First, a refresher. The US Food and Drug Administration (FDA) approved Implanon for use in the US in July, 2006. Implanon, manufactured by Organon USA (Organon), is a small matchstick-like birth control device inserted into the arm of the woman for automatic dispensation of birth control. It’s all part of a wildly popular and growing market for birth control options that don’t require the constant due diligence involved with trying to remember to take The Pill once each day. After a period of some months, when the Implanon implant is thought to be near depletion, the implant requires extraction by a doctor.
It sounds promising, and certainly delivers convenience. However in real-world applications, the device has been known to migrate away from the initial point of insertion. Retrieval has proven to be difficult for some patients, and impossible for others. Many have filed an Implanon birth control personal injury lawsuit alleging the Implanon to be ineffective and dangerous. The manufacturer has been taken to task for withholding vital safety information from consumers, including the potential for device migration and potential for complications surrounding removal, or so it has been alleged.
However, this should come as no surprise when one considers the backdrop against which Implanon was approved in the first place, in 2006.
Six years before Implanon was given the nod by the FDA for the US market, Wyeth Pharmaceuticals (Wyeth) found it necessary to withdraw a similar product from the US market due to complications. Wyeth voluntarily stopped selling its Norplant implants in 2000 after the pharma giant faced a flurry of lawsuits alleging Norplant injury.
In contrast to the single rod associated with Implanon, Norplant involved a series of six rods, or capsules. What’s more, in similar fashion to the degree of difficulty faced by consumers of Implanon with regard to the removal of the single contraceptive implants, Norplant patients faced similar issues once the Norplant contraceptive device had reached the end of its useful life cycle.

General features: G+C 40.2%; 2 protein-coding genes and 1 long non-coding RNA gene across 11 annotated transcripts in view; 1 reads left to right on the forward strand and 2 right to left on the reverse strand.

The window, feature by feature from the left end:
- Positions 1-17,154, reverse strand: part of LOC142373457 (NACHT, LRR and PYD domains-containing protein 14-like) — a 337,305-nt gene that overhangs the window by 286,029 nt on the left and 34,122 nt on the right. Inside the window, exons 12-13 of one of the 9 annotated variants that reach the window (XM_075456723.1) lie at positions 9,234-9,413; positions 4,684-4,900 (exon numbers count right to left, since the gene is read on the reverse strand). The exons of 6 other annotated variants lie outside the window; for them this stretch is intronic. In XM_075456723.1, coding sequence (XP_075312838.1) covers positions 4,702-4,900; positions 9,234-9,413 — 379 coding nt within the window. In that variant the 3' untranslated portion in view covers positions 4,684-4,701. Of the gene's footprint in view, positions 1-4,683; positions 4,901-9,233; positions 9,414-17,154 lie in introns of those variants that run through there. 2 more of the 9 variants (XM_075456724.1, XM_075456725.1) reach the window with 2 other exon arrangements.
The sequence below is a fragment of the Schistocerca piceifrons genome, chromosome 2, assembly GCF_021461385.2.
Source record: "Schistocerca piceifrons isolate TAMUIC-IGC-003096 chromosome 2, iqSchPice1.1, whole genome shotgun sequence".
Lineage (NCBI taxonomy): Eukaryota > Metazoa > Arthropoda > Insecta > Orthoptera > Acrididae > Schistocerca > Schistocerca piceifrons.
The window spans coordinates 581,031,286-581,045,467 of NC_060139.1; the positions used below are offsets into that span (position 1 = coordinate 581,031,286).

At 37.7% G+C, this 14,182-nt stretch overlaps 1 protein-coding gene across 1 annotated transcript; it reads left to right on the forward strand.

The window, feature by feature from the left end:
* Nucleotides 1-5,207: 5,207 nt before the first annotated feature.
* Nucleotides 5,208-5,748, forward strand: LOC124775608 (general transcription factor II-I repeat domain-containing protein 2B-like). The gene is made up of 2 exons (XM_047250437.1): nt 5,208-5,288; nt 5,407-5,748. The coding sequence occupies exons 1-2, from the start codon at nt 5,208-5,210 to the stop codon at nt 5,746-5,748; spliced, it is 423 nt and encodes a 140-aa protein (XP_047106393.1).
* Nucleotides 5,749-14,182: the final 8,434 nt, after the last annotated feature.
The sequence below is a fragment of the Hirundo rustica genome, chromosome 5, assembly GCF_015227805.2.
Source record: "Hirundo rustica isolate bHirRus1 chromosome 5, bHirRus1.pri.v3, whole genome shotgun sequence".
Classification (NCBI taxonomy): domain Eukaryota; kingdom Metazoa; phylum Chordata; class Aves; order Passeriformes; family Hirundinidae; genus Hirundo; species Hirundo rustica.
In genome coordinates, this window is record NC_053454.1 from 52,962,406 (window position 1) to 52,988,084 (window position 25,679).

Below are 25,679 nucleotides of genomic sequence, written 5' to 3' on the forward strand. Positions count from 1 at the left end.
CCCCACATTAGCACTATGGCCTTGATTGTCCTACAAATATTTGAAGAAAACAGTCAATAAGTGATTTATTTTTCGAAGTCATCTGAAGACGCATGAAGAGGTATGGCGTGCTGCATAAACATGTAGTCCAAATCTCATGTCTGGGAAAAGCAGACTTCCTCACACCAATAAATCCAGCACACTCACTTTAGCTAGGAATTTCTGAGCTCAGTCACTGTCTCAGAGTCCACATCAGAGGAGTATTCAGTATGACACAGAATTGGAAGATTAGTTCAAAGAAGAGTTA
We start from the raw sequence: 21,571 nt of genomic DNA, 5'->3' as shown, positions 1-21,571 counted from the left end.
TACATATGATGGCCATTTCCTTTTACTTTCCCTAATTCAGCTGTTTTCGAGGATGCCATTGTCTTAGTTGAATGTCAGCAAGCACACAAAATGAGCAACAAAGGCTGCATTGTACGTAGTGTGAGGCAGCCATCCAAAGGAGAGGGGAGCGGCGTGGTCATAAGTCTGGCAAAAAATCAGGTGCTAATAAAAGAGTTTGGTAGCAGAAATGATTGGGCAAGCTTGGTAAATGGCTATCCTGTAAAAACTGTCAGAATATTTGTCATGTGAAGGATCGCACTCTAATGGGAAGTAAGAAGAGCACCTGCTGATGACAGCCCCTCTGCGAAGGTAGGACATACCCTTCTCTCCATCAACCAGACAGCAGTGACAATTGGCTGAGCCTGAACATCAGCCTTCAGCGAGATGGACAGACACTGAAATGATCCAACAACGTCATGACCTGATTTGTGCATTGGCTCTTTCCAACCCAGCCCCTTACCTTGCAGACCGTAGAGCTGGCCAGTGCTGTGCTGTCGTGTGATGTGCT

According to an article posted at PubMed.gov under the auspices of the US National Library of Medicine and the National Institutes of Health (1995 May; 85(5 Pt 2):886-7), complications surrounding Norplant removal included the amount of time required to remove the series of six capsules inherent to the Norplant system, the amount of tissue dissection required and the swelling and pain that originated at the removal site.
That’s assuming the Norplant capsules, or rods could be successfully removed. In rare cases – akin to circumstances surrounding Implanon – one or more of the Norplant capsules could not be easily located, suggesting device migration.
While there were recommended methods identified to locate wayward Norplant capsules, “in circumstances where neither of these techniques succeeds, no specific recommendations exist to enhance visibility of the capsules.”
This report was posted in 1995, five years before Wyeth stopped selling Norplant. Six years later, Implanon was approved – and while Implanon requires just a single rod as compared with the series of six capsules needed for Norplant, the fact remains that for some Implanon plaintiffs having experienced Implanon birth control side effects, the potential for device migration hasn’t changed – and was forewarned through the Norplant experience.
It should be noted that subsequent to Implanon, Organon brought out Nexplanon – an implantable birth control device that works in the same fashion as Implanon with one major difference: Nexplanon is equipped with barium sulfate, which makes it easier for a doctor to locate using traditional X-ray or CT-scan should initial efforts to locate the device prove difficult.
READ MORE DEFECTIVE PRODUCTS LEGAL NEWS
“Implanon is a state-of-the-art contraceptive which further demonstrates Organon’s ongoing commitment to continue its leadership position in gynecology,” said Toon Wilderbeek, a board member for Organon’s parent, Netherlands-based Akzo Nobel, in response to the FDA approval in 2006.